Home Improvement
GenreSitcom
Created by
Based onStand-up comedy material
by Tim Allen
Starring
Theme music composerDan Foliart
Opening theme"Iron John's Rock"
Country of originUnited States
Original languageEnglish
No. of seasons8
No. of episodes204 (list of episodes)
Production
Executive producers
Producers
  • Gayle S. Maffeo (entire run)
  • Alan Padula (Seasons 4–8)
  • John Pasquin (Seasons 1–2)
Production locations
Cinematography
Editors
  • Marco Zappia (entire run)
  • James Spach (Season 8)
  • Richard Russell (Season 6–7)
  • Roger Ames Berger (Seasons 3–5)
  • Alex Gimenez (Seasons 1–2)
Camera setupVideotape; Multi-camera
Running time22 minutes
Production companies
Original release
NetworkABC
ReleaseSeptember 17, 1991 (1991-09-17) –
May 25, 1999 (1999-05-25)

Home Improvement is an American television sitcom starring Tim Allen that aired on ABC from September 17, 1991, to May 25, 1999, with a total of 204 half-hour episodes spanning eight seasons. The series was created by Matt Williams, Carmen Finestra, and David McFadzean, and, despite not being a favorite with critics, it was one of the most watched sitcoms in the United States during the 1990s, winning many awards. The series also launched stand-up comedian Allen's acting career.[1] The show grossed more than $500 million in syndication revenue by 1996.[2]

Show background

Based on the stand-up comedy of Tim Allen, Home Improvement made its debut on ABC on September 17, 1991,[3] and was one of the highest-rated sitcoms for almost the entire decade. It went to No. 2 in the ratings during the 1993–1994 season, the same year Allen had the No. 1 book (Don't Stand Too Close to a Naked Man) and film (The Santa Clause).[4]

Beginning in season 2, Home Improvement began each episode with a cold open, which features the show's logo during the teaser. From season 4 until the end of the series in 1999, an anthropomorphic version of the logo was used in different types of animation.[5]

Episodes

See also: List of Home Improvement episodes

SeasonEpisodesOriginally airedRankViewers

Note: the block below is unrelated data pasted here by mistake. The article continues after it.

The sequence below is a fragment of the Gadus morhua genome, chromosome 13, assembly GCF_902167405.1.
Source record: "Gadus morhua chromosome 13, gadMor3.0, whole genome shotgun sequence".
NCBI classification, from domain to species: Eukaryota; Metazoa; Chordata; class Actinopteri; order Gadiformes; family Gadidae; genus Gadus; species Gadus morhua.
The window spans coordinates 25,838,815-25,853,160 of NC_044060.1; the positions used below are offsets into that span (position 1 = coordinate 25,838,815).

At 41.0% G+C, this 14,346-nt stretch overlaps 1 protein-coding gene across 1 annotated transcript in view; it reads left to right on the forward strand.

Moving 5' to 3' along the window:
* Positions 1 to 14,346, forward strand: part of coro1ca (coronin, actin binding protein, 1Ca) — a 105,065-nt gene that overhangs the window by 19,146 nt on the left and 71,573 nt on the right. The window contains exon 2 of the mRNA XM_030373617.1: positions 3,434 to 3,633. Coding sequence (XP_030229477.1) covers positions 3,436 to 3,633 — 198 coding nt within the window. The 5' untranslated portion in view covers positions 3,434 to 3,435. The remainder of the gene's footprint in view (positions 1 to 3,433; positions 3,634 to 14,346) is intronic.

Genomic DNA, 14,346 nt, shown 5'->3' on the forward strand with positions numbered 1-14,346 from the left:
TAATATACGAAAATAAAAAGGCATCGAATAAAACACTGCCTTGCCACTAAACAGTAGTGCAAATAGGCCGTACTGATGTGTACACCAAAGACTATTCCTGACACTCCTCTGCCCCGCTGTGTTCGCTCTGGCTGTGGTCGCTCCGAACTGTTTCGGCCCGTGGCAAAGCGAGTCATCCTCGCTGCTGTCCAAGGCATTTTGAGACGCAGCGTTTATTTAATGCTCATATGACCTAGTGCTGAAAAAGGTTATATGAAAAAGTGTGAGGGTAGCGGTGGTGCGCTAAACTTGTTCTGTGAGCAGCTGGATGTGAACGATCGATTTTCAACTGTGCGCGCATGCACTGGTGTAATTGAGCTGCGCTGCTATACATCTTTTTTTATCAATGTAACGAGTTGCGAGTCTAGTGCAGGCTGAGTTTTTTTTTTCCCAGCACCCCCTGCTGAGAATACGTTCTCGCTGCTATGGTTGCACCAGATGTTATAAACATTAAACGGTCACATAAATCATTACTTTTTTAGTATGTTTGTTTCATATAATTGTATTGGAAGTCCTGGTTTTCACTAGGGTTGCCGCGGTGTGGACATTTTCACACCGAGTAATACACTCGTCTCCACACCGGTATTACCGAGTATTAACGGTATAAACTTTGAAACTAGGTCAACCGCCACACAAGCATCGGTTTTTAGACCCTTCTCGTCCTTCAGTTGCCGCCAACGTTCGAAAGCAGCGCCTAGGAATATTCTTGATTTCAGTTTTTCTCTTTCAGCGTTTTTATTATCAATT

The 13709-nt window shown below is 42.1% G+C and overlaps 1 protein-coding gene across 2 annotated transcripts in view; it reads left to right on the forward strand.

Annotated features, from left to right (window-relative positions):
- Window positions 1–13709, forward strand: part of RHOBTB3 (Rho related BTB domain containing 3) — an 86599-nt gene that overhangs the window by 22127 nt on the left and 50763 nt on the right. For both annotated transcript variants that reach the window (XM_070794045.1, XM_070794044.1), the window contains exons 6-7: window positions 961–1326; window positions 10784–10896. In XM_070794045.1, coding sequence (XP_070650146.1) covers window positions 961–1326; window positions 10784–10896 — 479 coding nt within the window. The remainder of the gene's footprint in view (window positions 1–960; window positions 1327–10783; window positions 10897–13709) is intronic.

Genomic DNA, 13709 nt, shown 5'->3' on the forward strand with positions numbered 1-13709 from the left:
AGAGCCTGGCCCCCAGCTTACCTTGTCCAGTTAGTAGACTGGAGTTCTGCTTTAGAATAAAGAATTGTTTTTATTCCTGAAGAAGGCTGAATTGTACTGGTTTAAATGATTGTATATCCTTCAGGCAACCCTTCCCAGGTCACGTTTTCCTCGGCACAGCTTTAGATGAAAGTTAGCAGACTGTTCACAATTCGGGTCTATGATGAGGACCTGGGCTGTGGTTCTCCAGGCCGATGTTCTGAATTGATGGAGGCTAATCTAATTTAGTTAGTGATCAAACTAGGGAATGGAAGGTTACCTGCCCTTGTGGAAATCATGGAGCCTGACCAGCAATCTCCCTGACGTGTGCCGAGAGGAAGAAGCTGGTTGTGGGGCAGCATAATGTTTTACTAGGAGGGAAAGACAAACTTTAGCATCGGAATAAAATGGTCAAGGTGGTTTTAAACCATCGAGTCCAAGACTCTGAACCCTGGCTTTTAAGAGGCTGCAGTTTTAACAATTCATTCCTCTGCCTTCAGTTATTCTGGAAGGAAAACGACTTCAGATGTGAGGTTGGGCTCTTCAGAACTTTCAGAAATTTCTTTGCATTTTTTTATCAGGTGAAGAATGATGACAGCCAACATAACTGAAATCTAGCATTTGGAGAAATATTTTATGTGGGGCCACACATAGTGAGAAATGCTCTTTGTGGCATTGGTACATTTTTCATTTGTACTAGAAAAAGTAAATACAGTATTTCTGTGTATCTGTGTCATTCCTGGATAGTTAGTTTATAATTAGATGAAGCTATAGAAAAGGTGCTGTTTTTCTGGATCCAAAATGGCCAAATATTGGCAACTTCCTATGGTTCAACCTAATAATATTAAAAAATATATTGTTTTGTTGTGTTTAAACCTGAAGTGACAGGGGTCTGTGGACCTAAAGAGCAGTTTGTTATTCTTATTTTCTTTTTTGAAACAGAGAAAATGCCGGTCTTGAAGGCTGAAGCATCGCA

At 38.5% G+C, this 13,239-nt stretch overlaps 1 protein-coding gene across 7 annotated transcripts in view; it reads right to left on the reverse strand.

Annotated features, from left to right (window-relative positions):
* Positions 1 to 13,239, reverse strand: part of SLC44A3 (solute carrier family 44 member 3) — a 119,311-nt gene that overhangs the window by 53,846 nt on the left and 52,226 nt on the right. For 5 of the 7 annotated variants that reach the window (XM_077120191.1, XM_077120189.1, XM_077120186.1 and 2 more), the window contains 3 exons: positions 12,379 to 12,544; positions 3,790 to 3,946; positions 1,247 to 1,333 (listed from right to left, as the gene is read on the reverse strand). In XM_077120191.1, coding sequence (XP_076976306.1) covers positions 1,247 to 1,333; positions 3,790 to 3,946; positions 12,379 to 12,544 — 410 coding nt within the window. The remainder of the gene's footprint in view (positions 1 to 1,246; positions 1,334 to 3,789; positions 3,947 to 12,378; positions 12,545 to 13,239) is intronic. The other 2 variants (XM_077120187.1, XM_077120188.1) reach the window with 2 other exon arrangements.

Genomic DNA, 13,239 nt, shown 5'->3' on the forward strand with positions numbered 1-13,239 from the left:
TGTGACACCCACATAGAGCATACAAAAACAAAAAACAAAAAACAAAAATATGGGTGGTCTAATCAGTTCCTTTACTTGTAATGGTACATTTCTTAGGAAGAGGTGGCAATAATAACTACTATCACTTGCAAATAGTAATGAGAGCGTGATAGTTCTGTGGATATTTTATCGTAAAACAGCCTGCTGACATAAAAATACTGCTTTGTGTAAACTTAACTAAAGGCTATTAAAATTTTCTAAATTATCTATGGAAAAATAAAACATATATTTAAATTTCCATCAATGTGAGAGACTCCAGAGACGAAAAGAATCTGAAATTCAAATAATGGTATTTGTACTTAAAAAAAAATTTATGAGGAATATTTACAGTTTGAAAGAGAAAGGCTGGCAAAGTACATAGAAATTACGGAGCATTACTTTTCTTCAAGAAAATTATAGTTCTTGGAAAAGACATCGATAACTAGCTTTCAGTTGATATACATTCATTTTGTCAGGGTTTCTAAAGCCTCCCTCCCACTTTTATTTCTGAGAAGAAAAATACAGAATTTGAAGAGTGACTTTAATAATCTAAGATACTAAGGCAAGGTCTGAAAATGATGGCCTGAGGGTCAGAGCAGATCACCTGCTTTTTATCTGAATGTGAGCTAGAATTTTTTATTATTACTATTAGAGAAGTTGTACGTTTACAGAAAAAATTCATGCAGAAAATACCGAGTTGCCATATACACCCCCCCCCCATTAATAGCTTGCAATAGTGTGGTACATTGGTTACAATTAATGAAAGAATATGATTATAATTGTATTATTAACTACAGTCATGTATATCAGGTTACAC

(millions)
First airedLast aired
124September 17, 1991 (1991-09-17)May 5, 1992 (1992-05-05)428.9
225September 16, 1992 (1992-09-16)May 19, 1993 (1993-05-19)331.5
325September 15, 1993 (1993-09-15)May 25, 1994 (1994-05-25)235.2
426September 20, 1994 (1994-09-20)May 23, 1995 (1995-05-23)332.9
526September 19, 1995 (1995-09-19)May 21, 1996 (1996-05-21)725.9
625September 17, 1996 (1996-09-17)May 20, 1997 (1997-05-20)923.1
725September 23, 1997 (1997-09-23)May 19, 1998 (1998-05-19)1019.5
828September 22, 1998 (1998-09-22)May 25, 1999 (1999-05-25)1017.7

Plot details and storylines

Taylor family

The series centers on the Taylor family, which consists of Tim (Tim Allen), his wife Jill (Patricia Richardson) and their three sons: Brad (Zachery Ty Bryan), Randy (Jonathan Taylor Thomas), and Mark (Taran Noah Smith). The Taylors live in suburban Detroit, and they have a neighbor named Wilson (Earl Hindman) who is often the go-to guy for solving the Taylors' problems.

Tim loves power tools, cars, and sports. An avid fan of the Detroit professional sports teams, Tim wears Lions, Pistons, Red Wings, and Tigers clothing in numerous instances, and many plots revolve around the teams. He is a former salesman for the fictional Binford Tool company, and he is very much a cocky, overambitious, accident-prone know-it-all. Witty but flippant, Tim jokes around a lot, even at inappropriate times, much to the dismay of his wife. However, Tim can sometimes be serious when necessary. Jill, Tim's wife, is loving and sophisticated, but she is not exempt from dumb moves herself. In later seasons, she returns to college to study psychology. Family life is boisterous for the Taylors, with the two oldest children, Brad and Randy, tormenting the much younger Mark, all while continually testing and pestering each other. Such play happened especially throughout the first three seasons, and it was revisited only occasionally until Jonathan Taylor Thomas left at the beginning of the eighth season. During the show's final season, Brad and Mark became much closer due to Randy's absence.

Brad, popular and athletic, was often the moving factor, who engaged before thinking, a tendency which regularly landed him in trouble. Randy, a year younger, was the comedian of the pack, known for his quick thinking, wisecracks, and smart mouth. He had more common sense than Brad but was not immune to trouble. Mark was somewhat of a mama's boy, though later in the series (in the seventh season) he grew into a teenage outcast who dressed in black clothing. Meanwhile, Brad became interested in cars like his father and took up soccer. Randy joined the school drama club and later the school newspaper; in the eighth season, he left for Costa Rica.